Link to article
chocolate flan

Course: Dessert | Beer Style: Mild Ale

Mild Ale, Coffee and Cocoa Flan With Orange Zest

As a first generation American, Diana shares her family’s traditional Spanish and Mexican recipes in her blog A Little Bit of Spain in Iowa. In this recipe, Diana uses an English-style mild to create a beautiful chocolate flan.

Share Post

Prep Time: 1 hour | Yield: 6



2 bottles English-style mild
  • 3 Tbsp ground coffee
  • 2 Tbsp unsweetened cocoa
  • zest of 1 orange
  • 1/2 cup real maple syrup


    3 cups whole fresh milk
  • 2 tsp pure vanilla extract
  • 2 farm fresh eggs
  • 6 farm fresh egg yolks
  • 1/2 cup real maple syrup
  • zest of one orange

  • Directions


    1. In a deep pan, bring the English-style mild, ground coffee, cocoa, maple syrup and orange zest to a boil.
    2. Reduce the heat and simmer over medium-low, stirring often to prevent from burning. You want to reduce the mixture by about half until you are left with a thick syrup that coats the back of a spoon. Depending on your heat, this can take anywhere from 30-60 minutes.
    3. Once the syrup has reduced, strain through a cheesecloth. This will leave you with a smooth syrup void of any coffee grains or orange zest. Do this right away as the mixture will thicken as it cools.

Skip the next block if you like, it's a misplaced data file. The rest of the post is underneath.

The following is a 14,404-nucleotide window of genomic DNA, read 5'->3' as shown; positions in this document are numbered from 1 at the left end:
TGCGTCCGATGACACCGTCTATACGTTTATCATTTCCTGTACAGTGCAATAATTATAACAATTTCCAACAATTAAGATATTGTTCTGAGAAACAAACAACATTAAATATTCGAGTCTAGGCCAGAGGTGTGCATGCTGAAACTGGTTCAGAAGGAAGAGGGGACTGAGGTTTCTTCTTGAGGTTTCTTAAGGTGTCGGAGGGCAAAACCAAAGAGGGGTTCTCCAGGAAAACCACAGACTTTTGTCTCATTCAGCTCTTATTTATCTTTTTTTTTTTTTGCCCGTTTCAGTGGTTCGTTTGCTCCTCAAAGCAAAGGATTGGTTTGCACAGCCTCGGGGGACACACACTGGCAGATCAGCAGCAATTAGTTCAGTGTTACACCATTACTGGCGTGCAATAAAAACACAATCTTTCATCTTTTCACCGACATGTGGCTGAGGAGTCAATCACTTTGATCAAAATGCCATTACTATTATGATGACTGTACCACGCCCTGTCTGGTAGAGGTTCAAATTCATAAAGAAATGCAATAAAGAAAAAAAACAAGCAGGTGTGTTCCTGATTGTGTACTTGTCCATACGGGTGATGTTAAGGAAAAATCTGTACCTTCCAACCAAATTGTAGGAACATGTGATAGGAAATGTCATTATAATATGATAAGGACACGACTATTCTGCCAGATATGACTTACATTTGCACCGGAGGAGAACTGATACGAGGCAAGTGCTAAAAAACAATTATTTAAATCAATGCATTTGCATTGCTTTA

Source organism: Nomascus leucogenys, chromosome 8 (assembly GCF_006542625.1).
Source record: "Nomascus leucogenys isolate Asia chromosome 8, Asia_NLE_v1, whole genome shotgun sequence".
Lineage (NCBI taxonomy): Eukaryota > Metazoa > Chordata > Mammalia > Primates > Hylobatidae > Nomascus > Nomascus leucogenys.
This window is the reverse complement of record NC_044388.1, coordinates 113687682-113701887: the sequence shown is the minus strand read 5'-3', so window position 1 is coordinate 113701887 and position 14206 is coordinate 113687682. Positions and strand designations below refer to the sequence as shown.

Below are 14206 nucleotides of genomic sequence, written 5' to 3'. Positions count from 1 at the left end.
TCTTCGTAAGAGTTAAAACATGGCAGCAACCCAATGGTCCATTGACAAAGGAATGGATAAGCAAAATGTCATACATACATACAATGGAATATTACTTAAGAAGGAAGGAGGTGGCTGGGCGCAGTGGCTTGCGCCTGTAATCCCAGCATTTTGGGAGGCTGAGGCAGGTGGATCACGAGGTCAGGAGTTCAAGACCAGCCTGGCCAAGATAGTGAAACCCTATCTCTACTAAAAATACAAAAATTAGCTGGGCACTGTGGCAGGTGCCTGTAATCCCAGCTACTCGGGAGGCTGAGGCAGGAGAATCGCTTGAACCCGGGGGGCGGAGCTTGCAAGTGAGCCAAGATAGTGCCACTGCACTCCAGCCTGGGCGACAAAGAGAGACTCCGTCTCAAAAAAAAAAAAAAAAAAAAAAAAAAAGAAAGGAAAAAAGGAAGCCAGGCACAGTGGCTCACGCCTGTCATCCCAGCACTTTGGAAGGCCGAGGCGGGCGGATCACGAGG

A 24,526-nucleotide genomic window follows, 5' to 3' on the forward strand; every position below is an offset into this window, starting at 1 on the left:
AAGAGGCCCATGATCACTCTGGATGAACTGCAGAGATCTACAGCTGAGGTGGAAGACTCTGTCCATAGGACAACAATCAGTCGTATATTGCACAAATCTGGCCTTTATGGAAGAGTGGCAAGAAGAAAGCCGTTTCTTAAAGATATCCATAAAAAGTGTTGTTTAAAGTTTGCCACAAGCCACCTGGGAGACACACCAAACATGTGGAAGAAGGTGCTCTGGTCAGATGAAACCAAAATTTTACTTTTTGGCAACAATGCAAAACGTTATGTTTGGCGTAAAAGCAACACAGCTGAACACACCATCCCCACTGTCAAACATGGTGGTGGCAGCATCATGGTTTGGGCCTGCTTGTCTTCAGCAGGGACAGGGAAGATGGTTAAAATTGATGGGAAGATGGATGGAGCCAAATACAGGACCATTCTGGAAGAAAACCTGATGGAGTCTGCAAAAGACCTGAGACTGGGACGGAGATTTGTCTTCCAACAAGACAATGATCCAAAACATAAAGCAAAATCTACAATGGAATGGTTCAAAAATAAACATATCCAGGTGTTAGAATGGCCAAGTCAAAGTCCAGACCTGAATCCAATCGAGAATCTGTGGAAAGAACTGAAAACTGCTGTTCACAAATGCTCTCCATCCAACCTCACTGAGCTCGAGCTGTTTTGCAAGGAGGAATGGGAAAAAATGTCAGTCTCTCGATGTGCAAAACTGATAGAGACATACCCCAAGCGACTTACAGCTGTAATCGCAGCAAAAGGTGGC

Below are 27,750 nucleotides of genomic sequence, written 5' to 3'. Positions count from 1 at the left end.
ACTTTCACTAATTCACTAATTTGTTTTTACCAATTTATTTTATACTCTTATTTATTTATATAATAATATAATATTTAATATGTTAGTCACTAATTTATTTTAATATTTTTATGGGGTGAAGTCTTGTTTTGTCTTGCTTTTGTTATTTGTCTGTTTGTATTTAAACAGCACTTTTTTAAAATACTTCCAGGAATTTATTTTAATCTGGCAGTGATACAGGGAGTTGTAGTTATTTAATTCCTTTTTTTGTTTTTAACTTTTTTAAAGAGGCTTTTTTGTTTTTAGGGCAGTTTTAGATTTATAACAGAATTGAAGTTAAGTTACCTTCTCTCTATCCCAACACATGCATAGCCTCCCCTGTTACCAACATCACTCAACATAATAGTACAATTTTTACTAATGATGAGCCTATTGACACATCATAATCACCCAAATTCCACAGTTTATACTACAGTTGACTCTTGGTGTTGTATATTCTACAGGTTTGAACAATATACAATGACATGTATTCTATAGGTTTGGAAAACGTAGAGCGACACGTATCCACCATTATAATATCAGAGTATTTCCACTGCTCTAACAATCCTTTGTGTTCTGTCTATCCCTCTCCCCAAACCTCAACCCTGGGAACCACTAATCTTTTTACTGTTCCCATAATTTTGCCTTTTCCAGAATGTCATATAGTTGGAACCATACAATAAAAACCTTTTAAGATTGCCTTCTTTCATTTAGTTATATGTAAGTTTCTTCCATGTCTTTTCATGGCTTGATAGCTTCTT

4. Once you have strained the syrup, add enough to the bottom of your flan molds to coat the bottom.
    5. Custard

    6. Preheat the oven to 300°F.
    7. In a pan, bring the milk and vanilla extract just to a boil. Do not scorch the milk.
    8. While the milk is coming to a boil, in a bowl, beat the eggs, egg yolks and maple syrup.
    9. Once the milk has come to a boil, turn off the heat, and gradually stir in the hot milk to the egg mixture.
    10. Pour into the flan molds.
    11. Put the individual molds into a baking dish or roasting pan and pour in enough hot water until it reaches halfway up the sides of the molds.
    12. Bake for 50 minutes or until a knife inserted comes out clean.
    13. Remove the individual molds from the baking dish or roasting pan and let cool.
    14. Chill in the refrigerator for at least two hours before serving.
    15. Turn onto a dish and serve.

    Suggested Recipes

    Link to article
    Spent Grain Granola Recipe


    Spent Grain Granola

    The first time I made spent grain granola was in County Cork, Ireland, three months into a cooking program on a 100-acre working farm. A friend of mine was a brewer from New Zealand, and we spent most of American Thanksgiving homebrewing a dry-hopped pale ale with elderflower in an Irish cottage surrounded by cows. This was my third time homebrewing: the beer wasn’t bad, but it wasn’t great. What was a standout was the toasty, chewy granola we made from the spent grain, baked with warming spices, dried fruit and dark maple syrup. We ate the granola with yogurt from the Jersey cows nearby, yogurt so fatty and tart the cream stuck to the lid in a cap of pale yellow. That granola was an extension of the first core tenet I learned in cooking and in farming: waste not.

    Read More
    Link to article
    Kolsch-Braised Pork Belly


    Kolsch-Braised Pork Belly

    Chef Joe Garcia shares his recipe for kolsch-braised pork belly complete with a fresh herb dry rub made of mustard, lemon zest, rosemary, garlic and red pepper.

    Read More